Many brainstorming sessions are not as productive as they could be, typically because they are poorly conceived, planned or managed.

Here's a proven way to trigger imaginative solutions. And although we use marketing and advertising examples, this method can work for any creative endeavor.

If you find it too structured or time consuming, just take the wisdom, leave the workings, and make it work for you.

1) Write a clear, focused objective.

Write a one sentence focus statement that defines what you want to accomplish. Be specific. If your focus statement is too ambiguous, too general, people won't know where to start. Print this statement as large as possible, then stick it on the wall or easel so everyone can see it during the session.

Some examples:

"What events can Fila sponsor to position the brand as fashionable athletic wear?"

"What are some inexpensive offers that will get college students to open an account at Bank of America."

"What are 3 ways to bring the Whizz Mints brand personality to life in our ads?"

"What are some simple ways we can communicate the idea that is the best portal for small businesses?"

2) Select participants for the team

One team leader. That's the person who writes the focus statement, gets everything organized, and leads the session itself.

Two to three people who are familiar with the project. Invite people from creative and account servicing. Even media and planning.

Two to three people who don't know a thing about the project. This is a good way to introduce fresh ideas. Pick smart people. Imaginative people. People who are in the target audience.

Don't exceed seven people. If more people want to be involved, then plan more sessions.

Don't invite company heavyweights who might inhibit expression or dominate the flow of ideas.

Send a memo or invitation to all participants specifying the time and date. Encourage casual dress. Include the session focus statement, creative brief, and any additional background information they might find helpful.

3) Prepare for the session

Select a location that's conducive to creative expression. Perhaps away from the office, certainly a place away from interruptions and noise.

Set aside a reasonable amount of time, anywhere from two hours to all day. Four hours, from 10:00 to 2:00 p.m., with lunch brought in, works well.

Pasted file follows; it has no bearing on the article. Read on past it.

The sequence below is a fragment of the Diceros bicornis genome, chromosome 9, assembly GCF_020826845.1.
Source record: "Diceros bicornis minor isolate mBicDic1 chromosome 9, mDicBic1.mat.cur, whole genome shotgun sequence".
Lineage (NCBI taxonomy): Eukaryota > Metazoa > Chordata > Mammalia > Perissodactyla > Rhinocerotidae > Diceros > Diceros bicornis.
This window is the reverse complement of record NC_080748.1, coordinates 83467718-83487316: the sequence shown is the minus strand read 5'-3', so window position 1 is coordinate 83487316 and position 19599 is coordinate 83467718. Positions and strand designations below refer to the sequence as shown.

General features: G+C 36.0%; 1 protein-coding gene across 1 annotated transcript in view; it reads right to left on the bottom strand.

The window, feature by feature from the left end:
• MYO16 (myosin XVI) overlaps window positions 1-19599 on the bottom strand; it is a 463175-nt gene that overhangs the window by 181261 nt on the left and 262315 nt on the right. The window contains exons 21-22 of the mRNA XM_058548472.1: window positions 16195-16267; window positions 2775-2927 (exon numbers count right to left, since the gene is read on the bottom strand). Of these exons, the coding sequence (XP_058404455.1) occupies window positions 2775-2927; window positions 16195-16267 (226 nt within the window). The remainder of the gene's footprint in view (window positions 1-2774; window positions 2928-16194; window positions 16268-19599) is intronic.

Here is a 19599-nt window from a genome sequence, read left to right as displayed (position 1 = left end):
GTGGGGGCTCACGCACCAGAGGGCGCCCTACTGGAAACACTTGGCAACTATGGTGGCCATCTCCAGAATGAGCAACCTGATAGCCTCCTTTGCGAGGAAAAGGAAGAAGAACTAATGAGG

Get your tools together. You'll need bold marker pens, big sheets of paper, and tape or pins to fix the ideas you generate to the walls or easels.

Get some toys. One ad agency had a box of masks and drums. They'd start each session by putting on the masks and playing the drums. A great way to get the creative juices flowing.

Bring "idea starters," such as:

  • advertising award books
  • stock photo books,
  • magazines,
  • a computer with an internet connection,
  • a TV set with a stack of award winning commercial reels - which you can run during the session with the sound turned down,
  • toys

4) At the session

The team leader should start the session with a word of welcome, and an overview of the project, including a review of the brief.

Next the leader introduces the "Rules For Brainstorming." Point out that this brainstorming session is one place and time where anything goes. Where crazy ideas are encouraged. But where negative comments are not, as in "No, I don't like that idea." Or "That concept will never fly with the client." It's a good idea to post these rules on the wall for all to see during the session.

Rules For Brainstorming
o Weird, wild, wacky and off the wall, ideas are welcome.
o Negativity is not.
o Build on ideas.
o Don't shoot them down.
o No interruptions from outside allowed. (That includes handphones.)
o We will take a short break every hour.

The team leader then reads the focus statement, encourages some preliminary ideas, and writes those ideas on the posters for all to see.

The team leader:

  • Should contribute to, but not inhibit the flow of ideas. Don't be too controlling.
  • Encourage participation from everyone. And don't let one person hold the stage.
  • Bring the discussion back to the focus statement when it wonders.
  • Introduce thought starters when energy or enthusiasm falters.
  • Introduce "creative games" when appropriate.

About half way through the session, the leader should call a "time out" to review and evaluate the ideas that have been generated.

  • Take a vote, thumbs up or down on each idea.
  • Toss the bad ideas.
  • Then look at each of the good ideas and ask if there are ways to improve them, or come up with ideas that are similar.
  • After the leader has covered each of the good ideas, it's time to generate more new ideas just as you did at the beginning of the session.

5) Assign 'next step' tasks

10 to 15 minutes before the end of the session it's time to summarize what's been accomplished and assign 'next step' tasks.

Typically you'll ask art directors and copywriters to take some of the ideas and work up concept sketches or story boards.

Be sure to specify WHO will do WHAT by WHEN.

Finally, you should issue a memo to all participants, thanking them, and summarizing the session.

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image of Steve McNamara

Steve McNamara is a freelance ad guy and the publisher of He has been a creative director and copywriter at JWT, BBDO, and, on the client side, at Capital One. Reach him at